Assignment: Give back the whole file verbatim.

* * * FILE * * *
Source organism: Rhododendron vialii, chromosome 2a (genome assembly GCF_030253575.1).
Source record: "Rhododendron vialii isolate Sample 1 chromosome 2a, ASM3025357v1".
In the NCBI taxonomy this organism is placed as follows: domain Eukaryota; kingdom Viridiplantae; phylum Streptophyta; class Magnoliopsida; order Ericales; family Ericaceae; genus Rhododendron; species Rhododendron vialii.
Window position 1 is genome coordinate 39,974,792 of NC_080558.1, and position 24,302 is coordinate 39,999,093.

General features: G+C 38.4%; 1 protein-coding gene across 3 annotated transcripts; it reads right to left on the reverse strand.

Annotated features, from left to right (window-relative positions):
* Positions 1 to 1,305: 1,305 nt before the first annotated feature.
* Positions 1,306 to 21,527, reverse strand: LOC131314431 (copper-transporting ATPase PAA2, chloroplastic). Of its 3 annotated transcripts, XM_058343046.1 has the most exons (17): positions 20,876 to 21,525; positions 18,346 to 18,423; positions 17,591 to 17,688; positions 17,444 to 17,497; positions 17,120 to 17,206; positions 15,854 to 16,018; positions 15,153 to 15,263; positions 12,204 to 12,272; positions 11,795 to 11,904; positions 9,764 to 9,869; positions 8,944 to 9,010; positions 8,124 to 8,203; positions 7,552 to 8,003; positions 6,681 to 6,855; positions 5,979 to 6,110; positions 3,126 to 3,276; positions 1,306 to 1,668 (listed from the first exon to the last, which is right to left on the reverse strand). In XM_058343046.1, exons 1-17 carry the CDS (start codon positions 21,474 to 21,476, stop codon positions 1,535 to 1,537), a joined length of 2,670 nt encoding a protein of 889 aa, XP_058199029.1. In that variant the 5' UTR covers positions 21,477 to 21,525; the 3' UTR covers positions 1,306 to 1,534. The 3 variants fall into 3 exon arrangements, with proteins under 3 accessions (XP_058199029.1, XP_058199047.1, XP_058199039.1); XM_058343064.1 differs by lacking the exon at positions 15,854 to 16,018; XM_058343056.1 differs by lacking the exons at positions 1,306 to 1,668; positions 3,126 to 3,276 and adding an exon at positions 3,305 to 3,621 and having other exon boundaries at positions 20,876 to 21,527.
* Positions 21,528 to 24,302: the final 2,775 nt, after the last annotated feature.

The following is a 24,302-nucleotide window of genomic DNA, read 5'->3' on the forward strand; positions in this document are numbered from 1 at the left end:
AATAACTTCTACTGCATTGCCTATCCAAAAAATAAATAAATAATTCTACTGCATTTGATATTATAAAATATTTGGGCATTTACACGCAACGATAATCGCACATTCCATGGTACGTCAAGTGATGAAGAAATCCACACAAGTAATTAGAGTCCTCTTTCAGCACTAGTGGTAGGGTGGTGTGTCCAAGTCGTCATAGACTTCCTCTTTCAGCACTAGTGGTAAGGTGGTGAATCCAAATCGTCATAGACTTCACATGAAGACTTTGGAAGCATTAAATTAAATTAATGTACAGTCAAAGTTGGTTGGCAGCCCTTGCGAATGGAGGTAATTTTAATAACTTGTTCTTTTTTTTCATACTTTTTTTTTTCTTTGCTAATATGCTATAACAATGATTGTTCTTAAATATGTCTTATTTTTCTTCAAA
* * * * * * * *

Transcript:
Source organism: Rhododendron vialii, chromosome 2a (genome assembly GCF_030253575.1).
Source record: "Rhododendron vialii isolate Sample 1 chromosome 2a, ASM3025357v1".
In the NCBI taxonomy this organism is placed as follows: domain Eukaryota; kingdom Viridiplantae; phylum Streptophyta; class Magnoliopsida; order Ericales; family Ericaceae; genus Rhododendron; species Rhododendron vialii.
Window position 1 is genome coordinate 39,974,792 of NC_080558.1, and position 24,302 is coordinate 39,999,093.

General features: G+C 38.4%; 1 protein-coding gene across 3 annotated transcripts; it reads right to left on the reverse strand.

Annotated features, from left to right (window-relative positions):
* Positions 1 to 1,305: 1,305 nt before the first annotated feature.
* Positions 1,306 to 21,527, reverse strand: LOC131314431 (copper-transporting ATPase PAA2, chloroplastic). Of its 3 annotated transcripts, XM_058343046.1 has the most exons (17): positions 20,876 to 21,525; positions 18,346 to 18,423; positions 17,591 to 17,688; positions 17,444 to 17,497; positions 17,120 to 17,206; positions 15,854 to 16,018; positions 15,153 to 15,263; positions 12,204 to 12,272; positions 11,795 to 11,904; positions 9,764 to 9,869; positions 8,944 to 9,010; positions 8,124 to 8,203; positions 7,552 to 8,003; positions 6,681 to 6,855; positions 5,979 to 6,110; positions 3,126 to 3,276; positions 1,306 to 1,668 (listed from the first exon to the last, which is right to left on the reverse strand). In XM_058343046.1, exons 1-17 carry the CDS (start codon positions 21,474 to 21,476, stop codon positions 1,535 to 1,537), a joined length of 2,670 nt encoding a protein of 889 aa, XP_058199029.1. In that variant the 5' UTR covers positions 21,477 to 21,525; the 3' UTR covers positions 1,306 to 1,534. The 3 variants fall into 3 exon arrangements, with proteins under 3 accessions (XP_058199029.1, XP_058199047.1, XP_058199039.1); XM_058343064.1 differs by lacking the exon at positions 15,854 to 16,018; XM_058343056.1 differs by lacking the exons at positions 1,306 to 1,668; positions 3,126 to 3,276 and adding an exon at positions 3,305 to 3,621 and having other exon boundaries at positions 20,876 to 21,527.
* Positions 21,528 to 24,302: the final 2,775 nt, after the last annotated feature.

The following is a 24,302-nucleotide window of genomic DNA, read 5'->3' on the forward strand; positions in this document are numbered from 1 at the left end:
AATAACTTCTACTGCATTGCCTATCCAAAAAATAAATAAATAATTCTACTGCATTTGATATTATAAAATATTTGGGCATTTACACGCAACGATAATCGCACATTCCATGGTACGTCAAGTGATGAAGAAATCCACACAAGTAATTAGAGTCCTCTTTCAGCACTAGTGGTAGGGTGGTGTGTCCAAGTCGTCATAGACTTCCTCTTTCAGCACTAGTGGTAAGGTGGTGAATCCAAATCGTCATAGACTTCACATGAAGACTTTGGAAGCATTAAATTAAATTAATGTACAGTCAAAGTTGGTTGGCAGCCCTTGCGAATGGAGGTAATTTTAATAACTTGTTCTTTTTTTTCATACTTTTTTTTTTCTTTGCTAATATGCTATAACAATGATTGTTCTTAAATATGTCTTATTTTTCTTCAAA